For she is, indeed, my sister. Who could not believe this, with our squabbling?
“We shall throw bones for her,” I say. “My sister.”
I know nothing of the games, but in my tales, demons have always thrown bones, and so I believe it true.
“And why should we throw these bones with you?”
I place the teapot between us. “Because I am one of you. Because I came from this pot.”
They move closer, twisted faces eager. One or two reach out to touch it, their hands recoiling at its feel. They look at it and look at me, and chatter in a language I do not know, a language I do not want to know.
“And you may take it back, for her life. If you win.”
“Done,” says a voice, and I find I have to sit down.
They say many things of balance, of chance. Too many to listen to, or know.
A demon with red eyes and green hair hands me a cup of bones. I stare at the cup. If this game can be won by some strategy, some trick, I do not know it. The chief demon sees my confusion. His eyes crinkle, and he laughs.
“Tell her of the game,” he says, and they do.
The words might as well go unspoken. This is no game of humans, but of demons, and I have been too long in the human world to grasp it. I will have to throw the bones and trust to the judgement of demons. And my sister.
“For my sister,” I say, and throw the bones.
The demons lean over the bones, gesturing excitedly. They have assured me – though I have no reason to believe them – that this will be a game fought fairly, that my own blood will keep them from cheating. I sit quietly. The demon throws his bones. More chatter. The cup is handed to me.
“Again,” they say, and I toss.
Again, and again. The sun rises in the sky and burns upon me, and slowly sets, and the wind rises again, and still I throw bones with the demons. Three of them are keeping score, arguing one with another. I cannot tell if I am winning or losing. My sister, my sister. I have come for my sister. Saying that makes it true. I say it over each bone, each toss.
The bones I toss begin to glimmer in the night.
The demons, seeing this, begin to toss their bones ever faster. I chant my words over each toss, each bone. Their bones begin to gleam red. The sun rises. I am shaking, shaking, and still throwing bones.
They say a man once tried to play a game with a fox. In the winter his wife found only his bones, dry with age.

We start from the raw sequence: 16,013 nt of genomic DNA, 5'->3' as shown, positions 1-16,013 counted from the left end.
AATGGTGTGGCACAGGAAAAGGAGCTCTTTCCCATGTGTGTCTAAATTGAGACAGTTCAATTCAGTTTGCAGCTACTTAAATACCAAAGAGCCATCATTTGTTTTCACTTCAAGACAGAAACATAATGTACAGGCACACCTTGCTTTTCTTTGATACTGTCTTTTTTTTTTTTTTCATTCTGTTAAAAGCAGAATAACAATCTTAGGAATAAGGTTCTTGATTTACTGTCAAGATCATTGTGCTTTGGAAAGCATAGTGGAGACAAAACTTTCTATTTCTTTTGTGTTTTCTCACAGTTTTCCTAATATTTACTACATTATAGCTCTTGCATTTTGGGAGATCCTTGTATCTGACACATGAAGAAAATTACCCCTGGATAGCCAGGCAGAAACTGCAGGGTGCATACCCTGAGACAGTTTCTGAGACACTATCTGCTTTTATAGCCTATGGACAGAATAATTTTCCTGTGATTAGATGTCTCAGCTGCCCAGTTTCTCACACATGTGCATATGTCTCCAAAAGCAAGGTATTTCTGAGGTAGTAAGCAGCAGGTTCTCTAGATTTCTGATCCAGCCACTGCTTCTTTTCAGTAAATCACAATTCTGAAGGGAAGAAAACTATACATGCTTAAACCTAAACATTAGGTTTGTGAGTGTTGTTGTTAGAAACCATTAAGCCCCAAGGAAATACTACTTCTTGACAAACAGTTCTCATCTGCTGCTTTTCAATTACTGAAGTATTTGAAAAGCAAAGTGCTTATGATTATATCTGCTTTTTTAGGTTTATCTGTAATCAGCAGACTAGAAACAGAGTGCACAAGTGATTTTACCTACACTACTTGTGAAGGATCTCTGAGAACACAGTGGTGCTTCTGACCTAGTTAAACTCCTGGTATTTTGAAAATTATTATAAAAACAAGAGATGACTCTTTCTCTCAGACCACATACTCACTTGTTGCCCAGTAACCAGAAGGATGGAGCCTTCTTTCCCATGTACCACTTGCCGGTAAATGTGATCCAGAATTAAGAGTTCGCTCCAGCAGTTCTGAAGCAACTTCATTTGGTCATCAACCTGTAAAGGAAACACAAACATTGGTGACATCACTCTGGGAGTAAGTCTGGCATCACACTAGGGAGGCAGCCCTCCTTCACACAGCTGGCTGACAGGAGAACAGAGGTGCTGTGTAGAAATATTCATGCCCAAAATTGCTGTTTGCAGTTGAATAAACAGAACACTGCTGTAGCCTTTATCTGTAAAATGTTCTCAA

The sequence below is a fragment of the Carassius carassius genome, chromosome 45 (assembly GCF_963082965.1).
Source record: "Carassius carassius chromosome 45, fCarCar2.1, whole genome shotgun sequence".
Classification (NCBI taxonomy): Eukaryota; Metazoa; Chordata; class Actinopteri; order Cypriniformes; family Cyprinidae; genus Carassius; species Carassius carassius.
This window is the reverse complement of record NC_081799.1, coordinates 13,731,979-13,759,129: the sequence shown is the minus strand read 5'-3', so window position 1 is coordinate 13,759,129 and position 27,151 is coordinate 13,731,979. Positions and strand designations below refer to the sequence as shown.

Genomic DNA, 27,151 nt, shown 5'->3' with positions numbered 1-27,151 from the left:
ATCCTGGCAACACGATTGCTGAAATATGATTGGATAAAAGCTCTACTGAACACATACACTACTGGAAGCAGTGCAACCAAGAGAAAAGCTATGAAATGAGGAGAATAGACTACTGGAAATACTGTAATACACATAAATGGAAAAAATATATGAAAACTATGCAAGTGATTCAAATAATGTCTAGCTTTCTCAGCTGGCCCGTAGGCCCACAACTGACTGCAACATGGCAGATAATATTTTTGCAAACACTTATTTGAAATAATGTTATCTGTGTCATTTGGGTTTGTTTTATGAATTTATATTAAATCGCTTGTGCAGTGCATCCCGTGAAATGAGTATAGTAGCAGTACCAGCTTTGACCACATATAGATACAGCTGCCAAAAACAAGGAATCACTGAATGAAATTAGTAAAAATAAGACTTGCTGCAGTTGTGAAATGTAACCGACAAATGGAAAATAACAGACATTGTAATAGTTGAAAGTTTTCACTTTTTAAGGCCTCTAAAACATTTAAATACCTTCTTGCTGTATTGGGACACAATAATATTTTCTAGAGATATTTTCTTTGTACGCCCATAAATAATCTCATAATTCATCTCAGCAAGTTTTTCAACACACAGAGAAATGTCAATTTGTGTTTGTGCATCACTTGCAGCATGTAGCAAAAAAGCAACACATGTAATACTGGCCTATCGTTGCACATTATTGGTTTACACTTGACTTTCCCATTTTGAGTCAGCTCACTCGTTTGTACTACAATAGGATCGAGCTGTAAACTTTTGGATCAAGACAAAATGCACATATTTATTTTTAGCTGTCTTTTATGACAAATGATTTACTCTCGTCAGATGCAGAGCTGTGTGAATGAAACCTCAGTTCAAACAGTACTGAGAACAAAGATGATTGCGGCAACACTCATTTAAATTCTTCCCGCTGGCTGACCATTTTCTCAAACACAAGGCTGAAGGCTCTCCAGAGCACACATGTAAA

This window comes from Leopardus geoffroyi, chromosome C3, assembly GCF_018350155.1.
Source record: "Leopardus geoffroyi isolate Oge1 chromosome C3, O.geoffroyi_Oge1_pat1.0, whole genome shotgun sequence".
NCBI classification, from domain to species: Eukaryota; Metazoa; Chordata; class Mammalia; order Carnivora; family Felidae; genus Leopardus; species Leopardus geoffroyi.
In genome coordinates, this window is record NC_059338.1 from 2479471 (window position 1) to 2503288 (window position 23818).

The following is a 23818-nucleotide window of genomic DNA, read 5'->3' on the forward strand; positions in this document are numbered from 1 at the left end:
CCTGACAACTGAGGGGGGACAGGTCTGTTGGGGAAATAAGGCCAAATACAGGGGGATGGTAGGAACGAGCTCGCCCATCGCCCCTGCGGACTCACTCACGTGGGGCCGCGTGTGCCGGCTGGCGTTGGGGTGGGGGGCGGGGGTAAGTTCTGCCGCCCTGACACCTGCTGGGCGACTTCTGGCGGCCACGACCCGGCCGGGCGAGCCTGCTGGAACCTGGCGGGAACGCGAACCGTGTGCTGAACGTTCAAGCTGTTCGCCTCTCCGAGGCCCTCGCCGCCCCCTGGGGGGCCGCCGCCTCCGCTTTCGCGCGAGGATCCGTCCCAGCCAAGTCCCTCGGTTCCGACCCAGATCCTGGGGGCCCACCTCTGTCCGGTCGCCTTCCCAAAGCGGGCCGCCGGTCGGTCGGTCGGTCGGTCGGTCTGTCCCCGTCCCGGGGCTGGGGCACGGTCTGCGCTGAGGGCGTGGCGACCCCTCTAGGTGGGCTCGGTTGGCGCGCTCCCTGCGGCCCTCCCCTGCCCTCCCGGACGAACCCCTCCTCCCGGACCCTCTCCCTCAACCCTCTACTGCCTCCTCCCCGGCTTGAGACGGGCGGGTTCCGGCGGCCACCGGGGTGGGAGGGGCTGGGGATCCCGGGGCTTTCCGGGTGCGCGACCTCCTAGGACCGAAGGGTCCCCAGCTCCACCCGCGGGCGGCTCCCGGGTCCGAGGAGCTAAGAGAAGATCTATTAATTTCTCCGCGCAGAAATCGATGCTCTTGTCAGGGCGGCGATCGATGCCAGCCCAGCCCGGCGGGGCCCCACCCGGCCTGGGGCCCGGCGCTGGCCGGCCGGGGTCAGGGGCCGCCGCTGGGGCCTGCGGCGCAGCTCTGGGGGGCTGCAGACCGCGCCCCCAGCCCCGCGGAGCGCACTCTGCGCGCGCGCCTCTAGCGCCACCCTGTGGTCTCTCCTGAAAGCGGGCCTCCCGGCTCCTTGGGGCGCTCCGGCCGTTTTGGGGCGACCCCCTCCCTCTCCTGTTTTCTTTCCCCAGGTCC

A woman once tried to play a game with another fox, and found a cherry tree in blossom behind her house.
Three days. The demons do not tire, but I do; I can barely see, barely hear. My world has sunk to no more than this, the tossing of the bones and the muttering of words, until hairy hands come down on mine and the bone tossing stops.
“A tie,” says one demon in decided fashion.
I struggle to free my hands. “Then let us play more.”
“No,” says another demon. “This game grows tedious. And it will have no winner.”
Sister, I think. Sister, sister.
“But you have played well enough for a trade.”
I am so tired that the world at first make no sense. “A trade?”
A dark blue furred demon leans forward, pushing his face into mine. “A trade. Your sister, for the teapot.”
If I were not so tired, if I did not know how much it would hurt, I would leap for joy.
“Done,” I say.
The demons caper and sing in glee as they leave, scampering into the trees, and suddenly I wonder if I have done the right thing after all.
They say the village children once laughed at me as I stumbled about with my stick, trying to keep up with their games.
Until my sister threw rocks at them.
Only one demon remains. My eyes are too tired to see him clearly. “Do you know what happens, if we keep this pot?”
I do not know. I shake my head.
“You will have no demon children in your midst,” he says. “No more crooked, lame, ugly children –” I am about to cry out, but something in his eyes stops me. “And no more children so lovely as to stop men in their tracks. Just ordinary children, the same as you can find in any village anywhere. Ordinary children who cannot hear the laughter in the trees.”
My fists clench. “Give it back,” I say.
More laughter. “And why should we do that?”
I sigh. “I will play you again for it.”
My sister’s voice, cool and clear. “No. This time I will.”
They say now that they will not play games with us, me and my sister. Especially when the wind is blowing in the trees.
My sister decides not to wed at all. She says this laughing, but her eyes are clear, and my mother does not press the point. She has danced enough with demons, and will now bend in the rice fields, listening to the wind.
And I, I marry the young fisherman, the young man who liked the sound of my voice, because he is solid, solid, unlike the demons I tossed bones with, and his mouth tastes gentle as cherry blossoms. We place the teapot in a corner of the room, as my mother did, and if the demons laugh at us, I, at least, can no longer hear.
BIO: Mari Ness lives in central Florida, with a still scraggly rose garden that she’s hoping to bring magic to. Her fiction and poetry have appeared in numerous publications, including Fantasy, Cabinet des Fées, and Ideomancer. She keeps a disorganized blog at mariness.livejournal.com, or you can follow her on Twitter at mari_ness.
Mari Ness is donating her proceeds from this story towards Papaveria Press’ Help Japan fund.
The featured artwork is from a Heian period illustration of the Tale of Genji and is in the public domain.